Steve Harmison heaps praise on New Zealand and England after playing out enthralling Test series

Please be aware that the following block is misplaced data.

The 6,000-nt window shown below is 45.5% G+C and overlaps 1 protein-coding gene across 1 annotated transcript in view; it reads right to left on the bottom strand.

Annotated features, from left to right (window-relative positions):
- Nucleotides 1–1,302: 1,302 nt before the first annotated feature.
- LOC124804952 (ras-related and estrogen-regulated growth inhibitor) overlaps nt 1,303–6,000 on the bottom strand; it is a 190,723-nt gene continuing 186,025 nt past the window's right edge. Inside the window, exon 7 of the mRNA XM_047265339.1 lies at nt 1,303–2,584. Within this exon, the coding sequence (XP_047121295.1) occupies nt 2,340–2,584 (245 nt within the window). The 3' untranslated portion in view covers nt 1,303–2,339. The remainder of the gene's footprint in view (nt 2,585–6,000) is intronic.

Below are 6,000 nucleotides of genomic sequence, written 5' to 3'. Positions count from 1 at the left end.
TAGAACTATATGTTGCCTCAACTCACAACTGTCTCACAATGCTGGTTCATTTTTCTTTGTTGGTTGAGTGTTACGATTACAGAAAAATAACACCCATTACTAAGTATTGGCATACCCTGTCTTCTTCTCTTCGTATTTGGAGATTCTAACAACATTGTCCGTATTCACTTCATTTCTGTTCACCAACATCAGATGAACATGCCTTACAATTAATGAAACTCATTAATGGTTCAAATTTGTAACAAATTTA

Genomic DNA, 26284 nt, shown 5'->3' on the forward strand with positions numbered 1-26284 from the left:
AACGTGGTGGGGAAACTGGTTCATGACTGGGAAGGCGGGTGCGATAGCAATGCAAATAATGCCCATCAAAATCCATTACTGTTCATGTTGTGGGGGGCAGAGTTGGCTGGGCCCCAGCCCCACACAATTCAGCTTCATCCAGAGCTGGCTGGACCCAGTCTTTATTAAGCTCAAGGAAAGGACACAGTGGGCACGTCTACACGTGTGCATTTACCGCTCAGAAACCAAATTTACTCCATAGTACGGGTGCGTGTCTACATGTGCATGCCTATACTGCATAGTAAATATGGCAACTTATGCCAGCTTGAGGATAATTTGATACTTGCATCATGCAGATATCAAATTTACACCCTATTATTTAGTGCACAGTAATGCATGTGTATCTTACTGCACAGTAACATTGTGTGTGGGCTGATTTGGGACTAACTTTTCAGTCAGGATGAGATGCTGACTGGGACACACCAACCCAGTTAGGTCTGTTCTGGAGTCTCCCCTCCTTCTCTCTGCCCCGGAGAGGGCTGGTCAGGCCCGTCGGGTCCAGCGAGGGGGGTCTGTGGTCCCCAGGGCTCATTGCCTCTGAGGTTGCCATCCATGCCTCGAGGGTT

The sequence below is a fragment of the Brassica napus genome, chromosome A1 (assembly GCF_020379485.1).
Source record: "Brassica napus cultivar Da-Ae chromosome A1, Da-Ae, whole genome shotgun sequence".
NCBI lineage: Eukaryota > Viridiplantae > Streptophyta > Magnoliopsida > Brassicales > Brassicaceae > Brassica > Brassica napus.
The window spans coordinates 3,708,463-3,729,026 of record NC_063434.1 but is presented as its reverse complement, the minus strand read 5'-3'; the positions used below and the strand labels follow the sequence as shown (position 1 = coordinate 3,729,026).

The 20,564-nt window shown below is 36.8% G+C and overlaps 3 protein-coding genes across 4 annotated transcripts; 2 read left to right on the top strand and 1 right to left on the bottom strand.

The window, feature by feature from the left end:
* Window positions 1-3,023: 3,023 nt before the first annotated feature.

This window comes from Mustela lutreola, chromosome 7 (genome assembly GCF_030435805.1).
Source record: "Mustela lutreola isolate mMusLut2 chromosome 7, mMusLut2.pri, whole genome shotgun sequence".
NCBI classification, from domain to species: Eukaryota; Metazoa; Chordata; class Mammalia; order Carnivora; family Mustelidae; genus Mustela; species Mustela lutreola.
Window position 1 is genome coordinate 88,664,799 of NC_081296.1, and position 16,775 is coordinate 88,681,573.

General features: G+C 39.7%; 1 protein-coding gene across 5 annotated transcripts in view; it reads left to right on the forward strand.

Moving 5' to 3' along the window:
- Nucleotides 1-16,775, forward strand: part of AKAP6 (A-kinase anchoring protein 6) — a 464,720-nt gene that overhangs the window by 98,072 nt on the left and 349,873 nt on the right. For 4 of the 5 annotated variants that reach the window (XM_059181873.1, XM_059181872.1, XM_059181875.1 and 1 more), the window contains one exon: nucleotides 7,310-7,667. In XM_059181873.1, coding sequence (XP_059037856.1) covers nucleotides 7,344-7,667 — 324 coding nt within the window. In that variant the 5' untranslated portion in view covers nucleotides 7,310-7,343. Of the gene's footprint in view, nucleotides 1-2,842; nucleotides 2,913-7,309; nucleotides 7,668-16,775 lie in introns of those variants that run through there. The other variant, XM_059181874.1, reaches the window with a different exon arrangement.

New Zealand won one of the tightest games in Test history on Tuesday after beating England by one run in Wellington, Neil Wagner sealing victory when he had James Anderson caught down the legside. That saw England, chasing 258 for a 2-0 series win, bowled out for 256 to become only the fourth team ever to lose after enforcing the follow-on, joining the Australian sides of 1894, 1981 and 2001. England captain Ben Stokes had put New Zealand back in with side his holding a 226-run first-innings lead, but the Kiwis roared back on day five to salvage a 1-1 series draw after the in-form tourists had won the first Test by 267 runs in Mount Maunganui. Former England fast bowler Harmison, who was centre-stage when England won a similarly-dramatic game during the 2005 Ashes, said on TalkSport's 'Following On' podcast: "New Zealand may have won this Test match, but I think cricket was a winner, close second. "It's hard to get your head round what's just happened, not only in this Test match, but in this series - every single session, every single hour has been so enthralling with both sides wanting to have a go and trying to play positively. "This Test match has been no different - 21 for three in the first innings for both sides, England making sure they keep holding the advantage and taking the positive route by making New Zealand follow-on and then right at the very end, England had won it, (then) they'd lost it. New Zealand had thrown it away, England had come back into it…" Harmison heaped praise on Wagner for his role in the win, the veteran seamer finishing with figures of four for 62 including the valuable wickets of Joe Root, Ben Stokes, Ollie Pope and then last man Anderson. Harmison added: "Right at the very end, when a lot of people were questioning Neil Wagner - never have a go at a great character, a great man and a desire to always wanting to win. "For me he was the difference in that last half-hour with his aggressive bowling style, he didn't get it all quite right." New Zealand's win evoked memories of England's famous success against Australia at Edgbaston 18 years ago, when Michael Kasprowicz fended a Harmison bouncer to Geraint Jones for the hosts to snatch a two-run victory. Harmison added: "I did experience something very similar with the short ball right at the end of another enthralling Test match. "Spare a thought to Jack Leach and Jimmy Anderson there because it's not nice when you're the tail-end batsman that goes out there and you're the last wicket, but full credit to New Zealand, they were absolutely magnificent."
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